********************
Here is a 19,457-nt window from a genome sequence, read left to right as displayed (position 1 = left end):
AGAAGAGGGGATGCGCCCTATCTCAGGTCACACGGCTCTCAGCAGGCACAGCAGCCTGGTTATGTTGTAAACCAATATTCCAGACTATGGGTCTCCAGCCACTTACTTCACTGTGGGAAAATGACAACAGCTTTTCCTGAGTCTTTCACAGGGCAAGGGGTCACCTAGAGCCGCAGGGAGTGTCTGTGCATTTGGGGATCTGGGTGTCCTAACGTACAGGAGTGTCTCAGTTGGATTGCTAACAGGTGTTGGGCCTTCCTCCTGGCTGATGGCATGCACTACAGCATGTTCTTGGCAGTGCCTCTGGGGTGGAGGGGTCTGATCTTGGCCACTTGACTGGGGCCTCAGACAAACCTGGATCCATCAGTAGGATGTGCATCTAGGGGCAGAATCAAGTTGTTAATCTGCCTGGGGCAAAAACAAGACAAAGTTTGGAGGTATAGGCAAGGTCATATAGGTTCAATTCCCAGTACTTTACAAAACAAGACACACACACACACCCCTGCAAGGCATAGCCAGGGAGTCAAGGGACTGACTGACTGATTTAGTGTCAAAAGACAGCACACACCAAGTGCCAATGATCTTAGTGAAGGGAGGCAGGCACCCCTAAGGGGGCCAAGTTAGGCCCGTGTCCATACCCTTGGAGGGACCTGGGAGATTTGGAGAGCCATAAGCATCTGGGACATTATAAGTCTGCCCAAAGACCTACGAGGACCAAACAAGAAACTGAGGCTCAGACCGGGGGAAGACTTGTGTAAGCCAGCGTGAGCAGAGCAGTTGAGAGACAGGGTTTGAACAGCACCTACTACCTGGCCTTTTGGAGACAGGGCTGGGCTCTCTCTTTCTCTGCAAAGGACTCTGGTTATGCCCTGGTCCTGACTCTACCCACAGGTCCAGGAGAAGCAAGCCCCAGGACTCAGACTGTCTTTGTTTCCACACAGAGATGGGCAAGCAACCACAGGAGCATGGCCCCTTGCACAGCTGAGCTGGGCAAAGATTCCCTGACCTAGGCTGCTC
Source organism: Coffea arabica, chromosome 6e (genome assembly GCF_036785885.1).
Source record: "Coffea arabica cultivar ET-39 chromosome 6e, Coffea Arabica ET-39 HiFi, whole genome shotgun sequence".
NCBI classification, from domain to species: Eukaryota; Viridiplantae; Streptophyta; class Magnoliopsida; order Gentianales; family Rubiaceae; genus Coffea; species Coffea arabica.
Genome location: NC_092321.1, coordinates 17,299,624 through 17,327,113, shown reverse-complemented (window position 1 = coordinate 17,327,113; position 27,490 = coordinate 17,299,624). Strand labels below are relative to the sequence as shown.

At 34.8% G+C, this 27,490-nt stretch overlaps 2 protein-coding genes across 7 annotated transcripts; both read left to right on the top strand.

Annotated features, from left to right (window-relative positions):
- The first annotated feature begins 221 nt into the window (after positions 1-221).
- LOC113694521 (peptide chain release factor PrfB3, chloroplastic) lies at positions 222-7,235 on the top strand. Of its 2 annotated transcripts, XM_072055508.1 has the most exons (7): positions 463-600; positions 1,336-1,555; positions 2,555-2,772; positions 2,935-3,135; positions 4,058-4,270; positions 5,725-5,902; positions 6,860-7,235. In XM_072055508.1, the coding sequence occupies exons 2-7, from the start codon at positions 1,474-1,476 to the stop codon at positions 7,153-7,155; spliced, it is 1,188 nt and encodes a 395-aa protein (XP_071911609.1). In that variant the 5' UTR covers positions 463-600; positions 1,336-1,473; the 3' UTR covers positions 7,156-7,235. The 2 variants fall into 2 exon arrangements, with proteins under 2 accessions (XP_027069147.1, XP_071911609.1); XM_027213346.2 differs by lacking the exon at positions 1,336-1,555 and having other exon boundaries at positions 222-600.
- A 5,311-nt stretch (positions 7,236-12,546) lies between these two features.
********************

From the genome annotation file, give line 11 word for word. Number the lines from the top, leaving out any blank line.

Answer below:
- A 5,311-nt stretch (positions 7,236-12,546) lies between these two features.